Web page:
Kenya has signed an international agreement to end tax avoidance among multinational firms.
The deal, dubbed the Multilateral Convention to Implement Tax Treaty Related Measures to Prevent Base Erosion and Profit Shifting Convention, was signed at the 10th Anniversary Meeting of the Global Forum on Transparency and Exchange of Information for Tax Purposes (the Global Forum) in Paris this past November.
The Convention was the first multilateral treaty of its kind, allowing international collaboration initiatives to end tax avoidance among multinational firms under the Organisation for Economic Co-operation and Development (OECD)/G20 Search Results Web results Base Erosion and Profit Shifting (BEPS) Project.
The OECD/G20 BEPS Project delivers solutions for governments to close the gaps in existing international rules that allow corporate profits to “disappear” or be artificially shifted to low or no tax environments, where companies have little or no economic activity.
Under the OECD/G20 Inclusive Framework on BEPS, more than 130 countries are collaborating to put an end to tax avoidance strategies that exploit gaps and mismatches in tax rules to avoid paying tax.
Kenya’s Ambassador to France, Prof. Judi Wakhungu signed the Convention at a ceremony held in Paris and witnessed by officials from the country’s National Treasury and the Kenya Revenue Authority (KRA). By signing the international tax treaty, Kenya now becomes the 91st jurisdiction to join the Convention which covers over 1,600 bilateral tax treaties and seeks to put an end to tax avoidance strategies that exploit gaps and mismatches in tax rules to avoid paying tax.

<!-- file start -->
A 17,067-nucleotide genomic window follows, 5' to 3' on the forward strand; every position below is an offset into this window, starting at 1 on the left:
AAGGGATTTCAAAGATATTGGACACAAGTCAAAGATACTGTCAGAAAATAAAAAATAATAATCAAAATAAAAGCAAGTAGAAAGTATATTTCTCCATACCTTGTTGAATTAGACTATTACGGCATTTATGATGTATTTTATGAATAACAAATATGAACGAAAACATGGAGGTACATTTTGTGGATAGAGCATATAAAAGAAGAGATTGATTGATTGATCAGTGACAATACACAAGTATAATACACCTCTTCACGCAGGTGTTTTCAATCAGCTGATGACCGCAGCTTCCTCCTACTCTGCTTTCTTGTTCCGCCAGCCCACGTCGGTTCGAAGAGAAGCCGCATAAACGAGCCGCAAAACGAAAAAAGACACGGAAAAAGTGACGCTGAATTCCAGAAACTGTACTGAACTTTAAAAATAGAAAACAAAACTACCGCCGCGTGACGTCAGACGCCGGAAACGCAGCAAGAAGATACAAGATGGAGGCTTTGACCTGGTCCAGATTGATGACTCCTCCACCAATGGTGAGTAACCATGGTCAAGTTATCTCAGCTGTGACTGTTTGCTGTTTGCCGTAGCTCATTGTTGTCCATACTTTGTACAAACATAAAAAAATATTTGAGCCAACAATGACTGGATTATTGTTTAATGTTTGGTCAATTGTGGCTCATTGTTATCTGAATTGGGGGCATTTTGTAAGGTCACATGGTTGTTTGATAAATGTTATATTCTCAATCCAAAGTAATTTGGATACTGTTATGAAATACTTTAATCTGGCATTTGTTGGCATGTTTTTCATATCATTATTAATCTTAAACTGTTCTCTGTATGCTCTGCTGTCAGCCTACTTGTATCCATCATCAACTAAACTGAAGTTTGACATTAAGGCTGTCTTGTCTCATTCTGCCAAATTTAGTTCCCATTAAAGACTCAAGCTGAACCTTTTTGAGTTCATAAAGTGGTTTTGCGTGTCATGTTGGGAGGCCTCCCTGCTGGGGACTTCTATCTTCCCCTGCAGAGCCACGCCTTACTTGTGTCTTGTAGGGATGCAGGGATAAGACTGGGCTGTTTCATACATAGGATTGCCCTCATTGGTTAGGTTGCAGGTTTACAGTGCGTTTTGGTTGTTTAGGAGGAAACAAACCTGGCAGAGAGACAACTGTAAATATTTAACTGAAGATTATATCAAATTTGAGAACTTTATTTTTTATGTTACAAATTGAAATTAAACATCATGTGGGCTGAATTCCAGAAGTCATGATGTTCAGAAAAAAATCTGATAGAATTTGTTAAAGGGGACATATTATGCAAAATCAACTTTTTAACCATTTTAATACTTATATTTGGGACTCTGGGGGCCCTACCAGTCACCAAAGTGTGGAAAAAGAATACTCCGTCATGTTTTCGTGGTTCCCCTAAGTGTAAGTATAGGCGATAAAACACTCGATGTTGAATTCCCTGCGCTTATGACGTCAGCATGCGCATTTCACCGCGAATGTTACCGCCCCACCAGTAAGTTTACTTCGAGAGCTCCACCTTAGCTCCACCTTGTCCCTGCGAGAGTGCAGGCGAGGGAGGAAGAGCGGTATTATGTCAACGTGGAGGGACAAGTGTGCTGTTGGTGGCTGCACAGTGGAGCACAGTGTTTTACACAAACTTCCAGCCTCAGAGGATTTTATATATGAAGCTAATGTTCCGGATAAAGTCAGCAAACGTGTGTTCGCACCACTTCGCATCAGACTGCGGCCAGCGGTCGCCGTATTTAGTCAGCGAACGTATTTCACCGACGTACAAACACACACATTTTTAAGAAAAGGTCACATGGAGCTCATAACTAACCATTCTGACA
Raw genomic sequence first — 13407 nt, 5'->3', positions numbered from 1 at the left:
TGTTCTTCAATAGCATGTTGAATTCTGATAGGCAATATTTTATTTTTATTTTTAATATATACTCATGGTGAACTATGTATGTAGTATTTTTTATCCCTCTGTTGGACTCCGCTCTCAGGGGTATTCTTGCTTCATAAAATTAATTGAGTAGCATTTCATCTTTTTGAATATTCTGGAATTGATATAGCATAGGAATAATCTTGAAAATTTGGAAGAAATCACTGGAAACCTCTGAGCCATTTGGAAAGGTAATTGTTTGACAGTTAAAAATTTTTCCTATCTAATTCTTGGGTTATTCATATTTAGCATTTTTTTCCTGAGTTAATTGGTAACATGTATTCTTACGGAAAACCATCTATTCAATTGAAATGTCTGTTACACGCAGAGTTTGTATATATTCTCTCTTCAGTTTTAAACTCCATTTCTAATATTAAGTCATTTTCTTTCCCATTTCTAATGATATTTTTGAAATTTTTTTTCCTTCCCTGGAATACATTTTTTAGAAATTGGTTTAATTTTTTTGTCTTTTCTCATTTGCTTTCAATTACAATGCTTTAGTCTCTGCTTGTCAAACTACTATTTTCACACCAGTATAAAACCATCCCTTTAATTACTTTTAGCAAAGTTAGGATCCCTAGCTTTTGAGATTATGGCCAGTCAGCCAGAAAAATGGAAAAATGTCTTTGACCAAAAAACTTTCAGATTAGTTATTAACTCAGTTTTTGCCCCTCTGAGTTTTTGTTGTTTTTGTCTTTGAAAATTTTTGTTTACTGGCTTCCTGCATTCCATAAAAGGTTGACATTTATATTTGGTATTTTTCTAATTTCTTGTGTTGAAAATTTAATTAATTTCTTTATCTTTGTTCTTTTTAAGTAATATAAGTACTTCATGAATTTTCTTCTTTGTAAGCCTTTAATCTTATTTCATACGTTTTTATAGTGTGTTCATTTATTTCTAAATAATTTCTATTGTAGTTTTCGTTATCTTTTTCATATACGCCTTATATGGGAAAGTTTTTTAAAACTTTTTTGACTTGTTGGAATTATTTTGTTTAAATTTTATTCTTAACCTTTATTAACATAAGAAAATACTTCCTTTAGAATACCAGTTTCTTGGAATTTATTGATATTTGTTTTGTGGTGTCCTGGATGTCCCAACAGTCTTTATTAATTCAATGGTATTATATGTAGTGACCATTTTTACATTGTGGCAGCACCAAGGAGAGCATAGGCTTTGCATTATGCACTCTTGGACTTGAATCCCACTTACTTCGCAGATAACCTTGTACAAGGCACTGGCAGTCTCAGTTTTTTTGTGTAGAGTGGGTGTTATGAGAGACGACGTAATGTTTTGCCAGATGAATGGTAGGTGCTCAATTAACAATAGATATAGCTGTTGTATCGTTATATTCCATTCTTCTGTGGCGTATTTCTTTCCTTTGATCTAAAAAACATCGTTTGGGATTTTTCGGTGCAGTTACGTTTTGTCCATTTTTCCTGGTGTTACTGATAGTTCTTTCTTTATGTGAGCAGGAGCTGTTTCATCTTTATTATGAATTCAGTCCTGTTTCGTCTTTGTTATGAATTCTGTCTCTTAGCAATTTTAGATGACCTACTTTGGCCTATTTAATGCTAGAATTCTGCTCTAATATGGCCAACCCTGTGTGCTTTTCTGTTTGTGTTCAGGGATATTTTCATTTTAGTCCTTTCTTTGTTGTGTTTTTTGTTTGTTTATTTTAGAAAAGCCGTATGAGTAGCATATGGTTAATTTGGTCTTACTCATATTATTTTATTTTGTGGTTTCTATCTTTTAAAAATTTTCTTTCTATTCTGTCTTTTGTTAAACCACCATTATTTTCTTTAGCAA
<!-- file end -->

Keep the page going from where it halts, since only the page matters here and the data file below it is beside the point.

Speaking at the signing ceremony at the Organisation for Economic Co-operation and Development (OECD) headquarters, Prof. Wakhungu said Kenya’s signing of the Convention demonstrates the national commitment to put in place measures to Prevent Base Erosion and Profit Shifting (BEPS).
With the signing, Prof. Wakhungu further confirmed that Kenya would also be swiftly moving to deposit the Country’s Instrument of Ratification for the Convention in coming months.
She said the Convention will work to strengthen the existing international tax treaties network by ensuring that issues of treaty abuse are addressed, dispute resolution is strengthened. This will ultimately ensure that Kenya gets her fair share of taxes from multinational firms operating in the country.
According to the OECD, BEPS practices cost countries US$100 billion to $240 billion in lost revenue annually, which is the equivalent to 4-10% of the global corporate income tax revenue.
“The Global Forum has been a game-changer,” said OECD Secretary-General Angel Gurría.
“Thanks to international co‑operation, tax authorities now have access to a huge trove of information that was previously beyond reach. Tax authorities are talking to each other and taxpayers are starting to understand that there’s nowhere left to hide. The benefits to the tax system’s fairness are enormous,” Mr Gurría said.
Tax transparency is particularly important for developing countries. With support from the Global Forum, 85 developing country members have used the exchange of information to strengthen their tax collection capacity.
The Africa Initiative has helped African members identify over EUR 90 million ($99.74 million) in additional tax revenues in 2018, thanks to information exchanges and voluntary disclosures. To improve developing countries’ uptake of automatic exchange of financial information, the OECD-UNDP Tax Inspectors Without Borders Initiative today launched a pilot project aimed at supporting the effective use of the data.